Here’s what happened. Around the Parish Church we could see the line of debris that marked the highest point of the flood which had receded by the time day dawned on Sunday. The riverside path was slimy and covered in mud, so was the grass beside the railings. A couple were delving in the mud with their fingers, with great care. They fished out minnow and stickleback, a glint of silver through a sticky coating of mud. And bullhead, alive. I could see it gasping for air before they released it to the river. Everywhere there were crayfish. Were these the white-clawed crayfish for which this Site of Special Scientific Interest is renowned? I couldn’t make them out in the filth beside the river. And in the hand those claws didn’t look white to me. Maybe. There is a predatory crayfish which threatens the native species. Which did we have? A few children stopped for a nature lesson. The couple on the rescue mission continued. They must have saved hundreds. How many more were lost to the flood?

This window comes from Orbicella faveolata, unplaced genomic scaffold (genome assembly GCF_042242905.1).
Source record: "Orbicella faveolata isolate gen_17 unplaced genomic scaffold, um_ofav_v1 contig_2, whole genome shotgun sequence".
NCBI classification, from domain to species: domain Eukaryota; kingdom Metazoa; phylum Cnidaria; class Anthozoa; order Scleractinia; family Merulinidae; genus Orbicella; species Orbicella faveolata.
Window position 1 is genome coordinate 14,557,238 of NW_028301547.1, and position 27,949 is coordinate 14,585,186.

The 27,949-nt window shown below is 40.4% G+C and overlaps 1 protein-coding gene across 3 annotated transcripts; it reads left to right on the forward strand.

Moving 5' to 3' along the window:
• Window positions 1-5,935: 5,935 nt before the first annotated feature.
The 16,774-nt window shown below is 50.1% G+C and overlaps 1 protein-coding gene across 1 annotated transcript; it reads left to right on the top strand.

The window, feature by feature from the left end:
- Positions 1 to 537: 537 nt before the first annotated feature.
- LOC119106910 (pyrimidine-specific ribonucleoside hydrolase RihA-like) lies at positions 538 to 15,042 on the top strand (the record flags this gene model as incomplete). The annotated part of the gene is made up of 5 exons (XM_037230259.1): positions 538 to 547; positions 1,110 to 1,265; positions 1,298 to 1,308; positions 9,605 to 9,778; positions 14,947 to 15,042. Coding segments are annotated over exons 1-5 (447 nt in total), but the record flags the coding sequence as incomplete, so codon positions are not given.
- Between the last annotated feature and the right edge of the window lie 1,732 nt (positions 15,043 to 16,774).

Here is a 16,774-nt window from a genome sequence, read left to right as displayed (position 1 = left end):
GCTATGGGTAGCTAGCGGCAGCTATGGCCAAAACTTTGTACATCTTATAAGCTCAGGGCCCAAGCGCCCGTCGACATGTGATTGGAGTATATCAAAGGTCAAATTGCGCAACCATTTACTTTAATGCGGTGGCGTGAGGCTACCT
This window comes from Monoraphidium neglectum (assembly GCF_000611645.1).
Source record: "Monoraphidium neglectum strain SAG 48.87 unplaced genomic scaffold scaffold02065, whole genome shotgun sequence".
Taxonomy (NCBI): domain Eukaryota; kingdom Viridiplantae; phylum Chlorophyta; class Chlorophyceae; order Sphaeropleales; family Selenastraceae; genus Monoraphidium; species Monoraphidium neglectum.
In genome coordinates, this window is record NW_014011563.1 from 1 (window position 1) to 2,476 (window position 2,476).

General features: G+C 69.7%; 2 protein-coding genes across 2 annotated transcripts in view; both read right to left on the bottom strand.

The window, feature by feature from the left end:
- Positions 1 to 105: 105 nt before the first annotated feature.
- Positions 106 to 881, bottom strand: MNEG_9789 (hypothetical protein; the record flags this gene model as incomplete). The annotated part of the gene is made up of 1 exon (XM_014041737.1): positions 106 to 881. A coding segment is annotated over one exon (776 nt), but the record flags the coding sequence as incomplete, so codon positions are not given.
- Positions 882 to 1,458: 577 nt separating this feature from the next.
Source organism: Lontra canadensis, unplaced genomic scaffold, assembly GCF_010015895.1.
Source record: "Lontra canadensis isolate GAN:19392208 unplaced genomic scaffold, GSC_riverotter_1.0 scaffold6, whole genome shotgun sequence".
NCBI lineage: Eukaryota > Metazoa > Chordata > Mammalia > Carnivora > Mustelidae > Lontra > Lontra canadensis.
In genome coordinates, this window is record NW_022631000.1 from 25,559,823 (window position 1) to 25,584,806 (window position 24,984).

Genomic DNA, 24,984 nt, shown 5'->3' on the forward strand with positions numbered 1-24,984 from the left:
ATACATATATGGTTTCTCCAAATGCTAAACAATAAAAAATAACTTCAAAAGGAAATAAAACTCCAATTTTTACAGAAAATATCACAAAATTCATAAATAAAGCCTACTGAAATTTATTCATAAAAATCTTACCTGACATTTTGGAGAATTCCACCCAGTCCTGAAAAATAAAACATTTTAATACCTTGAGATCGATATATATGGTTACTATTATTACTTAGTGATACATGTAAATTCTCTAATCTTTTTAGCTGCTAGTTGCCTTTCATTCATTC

At St George’s Catholic Church water had climbed the steps, then stopped. Cars drove by through flood water. Father Hugh was mindful of the help the community will need for months to come. He departs for Paris for the Climate Change Conference anon. Now what might be the link between this extreme weather event and Climate Change?
It is a blessing no lives were lost in this latest extreme weather event. But lives were lost, thousands of creatures , the life of the river. If wildlife counts. I suspect it doesn’t feature. If the couple on the mercy mission had not been intent on saving crayfish, bullhead and stickleback I doubt anyone else would have noticed these tiny creatures befouled in mud and gasping.